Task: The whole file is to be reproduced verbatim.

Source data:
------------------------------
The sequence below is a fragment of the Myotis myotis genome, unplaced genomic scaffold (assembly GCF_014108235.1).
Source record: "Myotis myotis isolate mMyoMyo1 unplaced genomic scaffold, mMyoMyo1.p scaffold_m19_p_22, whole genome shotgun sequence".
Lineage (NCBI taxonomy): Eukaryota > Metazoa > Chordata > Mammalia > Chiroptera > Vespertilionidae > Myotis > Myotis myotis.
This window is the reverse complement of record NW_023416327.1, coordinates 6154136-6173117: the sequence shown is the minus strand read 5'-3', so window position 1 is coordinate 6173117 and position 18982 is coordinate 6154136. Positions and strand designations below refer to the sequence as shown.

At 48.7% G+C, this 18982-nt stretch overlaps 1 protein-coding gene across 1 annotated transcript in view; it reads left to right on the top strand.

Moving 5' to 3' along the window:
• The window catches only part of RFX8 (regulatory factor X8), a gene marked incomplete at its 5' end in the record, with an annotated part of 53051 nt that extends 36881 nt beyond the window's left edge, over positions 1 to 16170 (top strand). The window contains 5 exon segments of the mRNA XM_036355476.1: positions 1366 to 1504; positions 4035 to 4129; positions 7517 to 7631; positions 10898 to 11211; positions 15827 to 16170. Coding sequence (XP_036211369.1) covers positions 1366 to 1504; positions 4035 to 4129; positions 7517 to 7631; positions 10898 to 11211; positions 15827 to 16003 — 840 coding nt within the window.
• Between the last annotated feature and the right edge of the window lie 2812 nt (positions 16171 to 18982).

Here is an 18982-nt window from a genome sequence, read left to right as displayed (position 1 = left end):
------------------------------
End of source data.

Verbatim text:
The sequence below is a fragment of the Myotis myotis genome, unplaced genomic scaffold (assembly GCF_014108235.1).
Source record: "Myotis myotis isolate mMyoMyo1 unplaced genomic scaffold, mMyoMyo1.p scaffold_m19_p_22, whole genome shotgun sequence".
Lineage (NCBI taxonomy): Eukaryota > Metazoa > Chordata > Mammalia > Chiroptera > Vespertilionidae > Myotis > Myotis myotis.
This window is the reverse complement of record NW_023416327.1, coordinates 6154136-6173117: the sequence shown is the minus strand read 5'-3', so window position 1 is coordinate 6173117 and position 18982 is coordinate 6154136. Positions and strand designations below refer to the sequence as shown.

At 48.7% G+C, this 18982-nt stretch overlaps 1 protein-coding gene across 1 annotated transcript in view; it reads left to right on the top strand.

Moving 5' to 3' along the window:
• The window catches only part of RFX8 (regulatory factor X8), a gene marked incomplete at its 5' end in the record, with an annotated part of 53051 nt that extends 36881 nt beyond the window's left edge, over positions 1 to 16170 (top strand). The window contains 5 exon segments of the mRNA XM_036355476.1: positions 1366 to 1504; positions 4035 to 4129; positions 7517 to 7631; positions 10898 to 11211; positions 15827 to 16170. Coding sequence (XP_036211369.1) covers positions 1366 to 1504; positions 4035 to 4129; positions 7517 to 7631; positions 10898 to 11211; positions 15827 to 16003 — 840 coding nt within the window.
• Between the last annotated feature and the right edge of the window lie 2812 nt (positions 16171 to 18982).

Here is an 18982-nt window from a genome sequence, read left to right as displayed (position 1 = left end):